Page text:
The page did as he was bid. Jockie, who was the King's friend, had long been willing to help him, and was only waiting for an opportunity which had now come. Soon, dressed like a stable lad, and mounted upon a swift horse, the King passed out of the palace gates with Jockie and his page. The guards let them pass. It was nothing unusual for servants to be sent on errands even at a late hour, and the guards knew too that preparations for a great hunt next day were afoot. So the three rode out without any questions being asked.

Once beyond the palace gates, the King set spurs to his horse and rode hard. Fast as the good horse galloped, it seemed but slow to the impatient King. The cool night air whistled past, the trees rustled and whispered, startled night birds flew across the path as the three galloped along, every stride bringing them nearer and nearer to freedom.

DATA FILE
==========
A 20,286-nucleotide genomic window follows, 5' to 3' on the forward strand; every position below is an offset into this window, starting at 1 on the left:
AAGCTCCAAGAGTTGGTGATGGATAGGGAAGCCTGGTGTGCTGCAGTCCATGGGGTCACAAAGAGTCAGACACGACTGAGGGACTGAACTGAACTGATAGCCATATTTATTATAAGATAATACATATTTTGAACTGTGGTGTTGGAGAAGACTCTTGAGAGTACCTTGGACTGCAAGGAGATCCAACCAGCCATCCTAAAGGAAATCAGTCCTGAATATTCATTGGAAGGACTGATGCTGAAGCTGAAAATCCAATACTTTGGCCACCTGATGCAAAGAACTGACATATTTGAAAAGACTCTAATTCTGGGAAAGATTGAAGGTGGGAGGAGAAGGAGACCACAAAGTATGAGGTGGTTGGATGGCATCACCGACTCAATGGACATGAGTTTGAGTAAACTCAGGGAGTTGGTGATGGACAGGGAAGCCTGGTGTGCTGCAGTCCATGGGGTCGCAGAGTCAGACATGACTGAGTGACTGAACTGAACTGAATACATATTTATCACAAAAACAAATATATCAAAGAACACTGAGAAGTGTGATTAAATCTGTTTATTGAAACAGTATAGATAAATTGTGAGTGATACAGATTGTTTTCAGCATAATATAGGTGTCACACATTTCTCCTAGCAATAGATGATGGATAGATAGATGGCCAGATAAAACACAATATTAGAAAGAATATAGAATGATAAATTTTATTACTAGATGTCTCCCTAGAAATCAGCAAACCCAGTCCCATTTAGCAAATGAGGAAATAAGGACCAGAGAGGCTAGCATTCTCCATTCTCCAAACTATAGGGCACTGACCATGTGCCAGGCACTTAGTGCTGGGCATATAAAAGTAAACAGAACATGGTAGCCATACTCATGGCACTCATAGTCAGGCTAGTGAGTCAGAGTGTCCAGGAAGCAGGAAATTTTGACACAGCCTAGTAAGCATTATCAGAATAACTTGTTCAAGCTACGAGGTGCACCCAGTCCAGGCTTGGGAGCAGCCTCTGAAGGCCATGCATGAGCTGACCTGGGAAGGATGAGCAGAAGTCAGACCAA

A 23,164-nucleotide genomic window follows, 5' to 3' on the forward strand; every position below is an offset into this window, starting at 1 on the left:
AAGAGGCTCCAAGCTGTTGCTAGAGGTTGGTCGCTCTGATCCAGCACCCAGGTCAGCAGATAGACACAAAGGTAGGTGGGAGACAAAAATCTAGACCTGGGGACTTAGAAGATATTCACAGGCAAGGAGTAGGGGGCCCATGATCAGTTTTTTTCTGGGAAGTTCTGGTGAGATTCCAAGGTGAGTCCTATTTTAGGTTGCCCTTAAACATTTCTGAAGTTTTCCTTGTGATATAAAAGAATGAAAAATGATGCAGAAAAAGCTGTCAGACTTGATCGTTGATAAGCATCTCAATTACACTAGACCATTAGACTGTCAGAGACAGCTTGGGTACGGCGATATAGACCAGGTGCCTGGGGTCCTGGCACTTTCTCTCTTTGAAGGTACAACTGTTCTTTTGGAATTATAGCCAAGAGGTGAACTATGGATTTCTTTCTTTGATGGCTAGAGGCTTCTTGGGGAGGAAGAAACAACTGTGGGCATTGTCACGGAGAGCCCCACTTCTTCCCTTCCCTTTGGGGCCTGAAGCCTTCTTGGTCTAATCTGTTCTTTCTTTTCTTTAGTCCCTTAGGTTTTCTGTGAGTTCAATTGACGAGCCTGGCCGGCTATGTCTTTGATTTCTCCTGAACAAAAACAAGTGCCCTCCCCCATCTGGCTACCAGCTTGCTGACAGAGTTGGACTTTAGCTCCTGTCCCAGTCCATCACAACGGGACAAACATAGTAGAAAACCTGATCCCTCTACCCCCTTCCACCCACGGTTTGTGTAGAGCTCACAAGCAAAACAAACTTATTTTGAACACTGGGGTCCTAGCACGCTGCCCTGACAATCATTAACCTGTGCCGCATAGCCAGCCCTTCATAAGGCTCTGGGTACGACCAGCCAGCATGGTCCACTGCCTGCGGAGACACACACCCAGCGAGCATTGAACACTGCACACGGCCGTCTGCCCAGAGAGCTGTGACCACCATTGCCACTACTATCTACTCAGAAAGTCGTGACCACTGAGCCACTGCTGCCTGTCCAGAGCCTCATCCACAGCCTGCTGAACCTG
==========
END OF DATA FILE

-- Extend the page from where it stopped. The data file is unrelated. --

At last, just as day began to break, they thundered over Stirling Bridge. "Bar the gates," cried James to the warder, "let no man pass as you value your life." Then weary but joyful he rode slowly on to the castle, where friends awaited him.

Over the drawbridge and under the heavy portcullis he rode. With tired, happy eyes, he watched the bridge rise and the heavy gate fall. Kneeling, the Governor presented him with the keys, while the soldiers shouted "God save your Majesty." He was King at last.

Worn out, but happy, James went to bed with the keys of the castle safe under his pillow.

Meanwhile, late that night George Douglas, the brother of the Earl, had returned to Falkland Palace.

"Where is the King?" he asked of the watchmen.

"His Majesty is asleep," was the reply. "He intends to go hunting to-morrow at dawn, so has gone early to rest."

Douglas, hearing this, and believing all to be safe, went to bed also. But towards morning he was awakened by a loud knocking at the door. It was hastily opened. "Where is the King?" asked a man who stood there.

"He is in bed, asleep," replied Douglas, much astonished.